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Will the evolution of digital OOH follow the evolution of TV?

From TV to OOH, programmatic opens new opportunites

Jon Block, recently appointed chief product officer at VIOOH and formerly of ITV, shares how programmatic tech is rejuvenating TV and out-of-home advertising.

On paper, my background is in TV. It sounds glamorous, right? At least, to those outside the industry. But in reality, my past is not so different from my present – I am in the business of technology.

As a software engineer, I worked on the creation of what is now the ITV Hub [which had a big announcement this week]. I then went into product innovation, creating forms of entertainment such as broadcaster smartphone apps. Later I moved into advertising innovation, bringing digital advertising to the fore in ITV’s commercial strategy – everything from interactive video to live dynamic TV ads and playing along on your smartphone with ads in real-time. Later I moved into the ad tech world, joining Videology before it became Amobee, but remained close to the TV world, working with many of the major TV broadcasters in the UK and around Europe.

This lockdown period has been an odd time to embark on a new career in a new industry. But it has been reassuring to find that OOH is a very similar medium to TV. There are many reasons for this. Both OOH and TV are broadcast mediums with traditional advertising roots. They share similarities in measurement methodologies – traditional panels mixed with newer digital approaches – and are undergoing the same shift towards impression-based buying. Compliance and creative approval are absolutely key: you can’t have the wrong ad playing in the wrong place. And, despite how powerful the advertising medium is, there are similar challenges in the application of data and modelling attribution.

The similarities between the mediums don’t end there, but one particularly pertinent question to my new life in OOH that I have been asking myself in recent months, is how much will the evolution of digital OOH follow the evolution of TV?

There has been a particularly interesting trend in the broadcast world in the last few years. The TV programmatic platforms have been subsumed into ad-serving stacks that are either owned by, or deeply partnered with, the media owners. Stickyads and Freewheel were bought by Comcast, SpotX was bought by RTL Group and merged with their ad server, AppNexus was bought by AT&T, TubeMogul was bought by Adobe (a major broadcast tech stack supplier). Even my old alma maters, Videology/Amobee and ITV are now in a very close partnership focusing on their new addressable advertising platform, Planet V.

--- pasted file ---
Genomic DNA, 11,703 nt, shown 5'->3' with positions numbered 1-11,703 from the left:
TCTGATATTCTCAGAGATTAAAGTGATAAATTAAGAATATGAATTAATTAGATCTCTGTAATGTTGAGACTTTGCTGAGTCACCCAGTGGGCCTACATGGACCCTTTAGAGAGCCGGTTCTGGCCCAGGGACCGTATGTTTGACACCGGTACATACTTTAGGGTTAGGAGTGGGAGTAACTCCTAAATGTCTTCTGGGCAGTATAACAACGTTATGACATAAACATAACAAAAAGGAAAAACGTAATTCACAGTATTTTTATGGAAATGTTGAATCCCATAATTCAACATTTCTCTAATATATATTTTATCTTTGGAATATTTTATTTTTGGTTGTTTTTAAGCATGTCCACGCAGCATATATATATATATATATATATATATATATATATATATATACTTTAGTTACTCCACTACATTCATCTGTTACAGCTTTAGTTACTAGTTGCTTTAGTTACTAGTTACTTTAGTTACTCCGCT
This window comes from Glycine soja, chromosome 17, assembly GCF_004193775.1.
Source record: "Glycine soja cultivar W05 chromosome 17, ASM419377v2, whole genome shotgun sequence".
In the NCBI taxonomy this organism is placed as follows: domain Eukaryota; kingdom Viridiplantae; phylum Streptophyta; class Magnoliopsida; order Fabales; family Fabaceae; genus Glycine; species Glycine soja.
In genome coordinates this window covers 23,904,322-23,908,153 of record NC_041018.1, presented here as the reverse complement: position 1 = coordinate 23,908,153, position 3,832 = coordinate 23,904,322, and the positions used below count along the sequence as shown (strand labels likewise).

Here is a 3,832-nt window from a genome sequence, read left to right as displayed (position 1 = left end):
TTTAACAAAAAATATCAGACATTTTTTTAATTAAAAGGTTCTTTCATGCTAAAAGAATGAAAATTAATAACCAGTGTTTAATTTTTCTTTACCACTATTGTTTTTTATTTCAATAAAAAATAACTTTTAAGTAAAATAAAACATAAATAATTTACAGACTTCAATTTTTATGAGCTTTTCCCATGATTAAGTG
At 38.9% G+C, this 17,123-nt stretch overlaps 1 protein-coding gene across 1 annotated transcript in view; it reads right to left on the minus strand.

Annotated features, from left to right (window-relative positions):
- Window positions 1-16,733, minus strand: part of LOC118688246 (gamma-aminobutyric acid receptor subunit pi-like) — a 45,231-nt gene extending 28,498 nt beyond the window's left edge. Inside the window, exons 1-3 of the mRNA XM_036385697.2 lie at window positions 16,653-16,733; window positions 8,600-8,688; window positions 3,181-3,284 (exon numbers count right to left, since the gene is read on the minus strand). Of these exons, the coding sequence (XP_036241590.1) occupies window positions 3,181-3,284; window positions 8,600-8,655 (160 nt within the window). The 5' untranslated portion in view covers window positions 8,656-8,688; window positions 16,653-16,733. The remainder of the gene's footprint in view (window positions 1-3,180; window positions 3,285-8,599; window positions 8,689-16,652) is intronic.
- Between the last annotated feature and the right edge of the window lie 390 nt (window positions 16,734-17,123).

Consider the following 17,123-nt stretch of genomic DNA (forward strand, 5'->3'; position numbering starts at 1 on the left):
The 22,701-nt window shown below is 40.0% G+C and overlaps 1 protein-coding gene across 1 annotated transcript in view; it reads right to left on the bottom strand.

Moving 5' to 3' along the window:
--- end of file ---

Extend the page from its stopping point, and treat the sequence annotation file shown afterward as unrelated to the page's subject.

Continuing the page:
So what has been driving this trend?

Primarily, it’s for the simple reason that TV and premium video inventory is constrained. There’s just not that much of it. And when you have constrained inventory combined with lots of demand, you have to care even more about optimisation because you have to think about how you’re going to sell your limited inventory in the best way. When it comes to optimising yield in a constrained media environment, it is absolutely critical to take into account all inventory and all demand – whether that be from direct sales booked into your ad server, or from programmatic demand transacted through your SSP.

And this is why there has been an inexorable trend towards consolidation between ad server and SSP in the TV world. To make the best yield decision, the media owner must be able to control the optimisation between direct-sold campaigns and programmatic demand in real time, taking into account all factors and optimising accordingly. If you keep the ad server and SSP separate, you can never maximise your yield management because your demand exists in two separate silos. Holistic yield management is as much the holy grail of commercial broadcasters as universal reach and frequency is the holy grail of advertisers.

One might argue premium OOH is even more constrained than TV. Where broadcasters can run some promos, commission new series, or put more mid-roll ads on their online video service, OOH would have to physically build a panel to generate more inventory.

A key question for us in the OOH industry is whether we are likely to see this same trend towards consolidation? As the programmatic OOH market grows, as we learn to apply new forms of data, and as media owners look to drive even more yield from their inventory pool, will we see the media owners look to combine ad serving/SSP models as they have in the TV world?

Lockdown and the post-coronavirus world is going to have a transformative effect on many industries, just as it has transformed all our lives. As someone who thrives on creating new technology, who loves nothing more than an algorithm, and who has devoted most of their career to perfecting new ad tech, it is an incredibly exciting time to be joining OOH – specifically an OOH company whose very mission is to transform the OOH industry, helping media owners, agencies and brands to harness the potential for out of home in this new world.

Jon Block is chief product officer at VIOOH

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